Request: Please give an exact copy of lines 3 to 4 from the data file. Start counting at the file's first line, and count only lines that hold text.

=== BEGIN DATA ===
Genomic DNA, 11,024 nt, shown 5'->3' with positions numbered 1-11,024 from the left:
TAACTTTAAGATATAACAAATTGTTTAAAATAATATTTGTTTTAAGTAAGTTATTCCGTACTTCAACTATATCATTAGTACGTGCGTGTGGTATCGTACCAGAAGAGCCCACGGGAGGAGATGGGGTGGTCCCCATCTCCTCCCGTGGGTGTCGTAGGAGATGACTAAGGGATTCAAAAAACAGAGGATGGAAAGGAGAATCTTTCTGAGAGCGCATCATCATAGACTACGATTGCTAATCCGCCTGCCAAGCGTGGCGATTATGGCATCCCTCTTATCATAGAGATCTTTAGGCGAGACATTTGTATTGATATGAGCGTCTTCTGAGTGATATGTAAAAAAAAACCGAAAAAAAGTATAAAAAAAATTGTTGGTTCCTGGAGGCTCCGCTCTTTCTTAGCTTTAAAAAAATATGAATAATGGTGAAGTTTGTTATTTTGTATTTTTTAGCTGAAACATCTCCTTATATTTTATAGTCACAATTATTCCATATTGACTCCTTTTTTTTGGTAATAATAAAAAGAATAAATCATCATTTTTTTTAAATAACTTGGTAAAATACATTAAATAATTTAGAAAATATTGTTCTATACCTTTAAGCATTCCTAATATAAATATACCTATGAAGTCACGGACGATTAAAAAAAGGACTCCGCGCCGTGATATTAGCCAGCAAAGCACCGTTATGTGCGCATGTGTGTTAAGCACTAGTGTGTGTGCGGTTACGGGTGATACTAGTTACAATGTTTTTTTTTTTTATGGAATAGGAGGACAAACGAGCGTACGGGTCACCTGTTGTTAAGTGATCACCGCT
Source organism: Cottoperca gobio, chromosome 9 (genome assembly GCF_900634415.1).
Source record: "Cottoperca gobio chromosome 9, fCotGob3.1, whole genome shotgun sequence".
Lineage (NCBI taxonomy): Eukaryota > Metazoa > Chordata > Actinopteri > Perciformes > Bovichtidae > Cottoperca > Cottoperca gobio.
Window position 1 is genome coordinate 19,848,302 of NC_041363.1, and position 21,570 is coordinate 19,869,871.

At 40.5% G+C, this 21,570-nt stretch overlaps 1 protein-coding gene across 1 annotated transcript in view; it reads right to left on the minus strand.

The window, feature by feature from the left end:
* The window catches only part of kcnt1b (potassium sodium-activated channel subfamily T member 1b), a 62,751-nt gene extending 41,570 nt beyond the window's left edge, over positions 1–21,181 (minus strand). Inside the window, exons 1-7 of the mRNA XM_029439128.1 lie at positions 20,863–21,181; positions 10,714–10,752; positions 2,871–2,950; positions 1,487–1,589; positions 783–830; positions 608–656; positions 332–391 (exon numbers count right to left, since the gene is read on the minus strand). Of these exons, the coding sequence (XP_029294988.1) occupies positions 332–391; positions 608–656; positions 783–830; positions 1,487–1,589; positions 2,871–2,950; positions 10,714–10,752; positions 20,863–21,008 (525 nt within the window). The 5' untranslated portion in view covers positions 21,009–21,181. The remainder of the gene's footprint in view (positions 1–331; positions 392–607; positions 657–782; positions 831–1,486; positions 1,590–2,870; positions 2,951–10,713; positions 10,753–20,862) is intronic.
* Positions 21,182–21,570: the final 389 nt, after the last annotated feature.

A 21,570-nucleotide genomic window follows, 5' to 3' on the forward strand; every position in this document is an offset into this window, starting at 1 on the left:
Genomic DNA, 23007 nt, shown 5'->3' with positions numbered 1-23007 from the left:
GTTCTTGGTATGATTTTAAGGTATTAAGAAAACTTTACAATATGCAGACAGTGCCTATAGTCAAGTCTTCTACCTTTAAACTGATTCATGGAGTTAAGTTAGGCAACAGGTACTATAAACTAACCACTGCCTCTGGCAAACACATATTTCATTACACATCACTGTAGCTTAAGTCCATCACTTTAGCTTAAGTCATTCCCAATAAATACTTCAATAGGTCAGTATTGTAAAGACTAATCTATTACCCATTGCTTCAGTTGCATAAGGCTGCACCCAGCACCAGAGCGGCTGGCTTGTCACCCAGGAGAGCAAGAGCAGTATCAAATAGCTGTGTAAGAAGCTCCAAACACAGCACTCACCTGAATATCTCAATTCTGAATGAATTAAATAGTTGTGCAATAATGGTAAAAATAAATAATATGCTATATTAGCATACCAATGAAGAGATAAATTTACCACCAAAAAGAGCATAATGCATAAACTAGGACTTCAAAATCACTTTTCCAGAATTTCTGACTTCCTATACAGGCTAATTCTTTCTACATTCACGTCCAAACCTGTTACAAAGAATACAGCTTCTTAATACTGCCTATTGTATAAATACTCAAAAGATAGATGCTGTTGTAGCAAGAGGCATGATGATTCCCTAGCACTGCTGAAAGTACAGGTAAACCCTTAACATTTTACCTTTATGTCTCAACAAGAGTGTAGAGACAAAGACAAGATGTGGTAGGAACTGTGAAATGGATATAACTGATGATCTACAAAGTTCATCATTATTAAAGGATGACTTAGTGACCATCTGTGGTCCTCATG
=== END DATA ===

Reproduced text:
Source organism: Cottoperca gobio, chromosome 9 (genome assembly GCF_900634415.1).
Source record: "Cottoperca gobio chromosome 9, fCotGob3.1, whole genome shotgun sequence".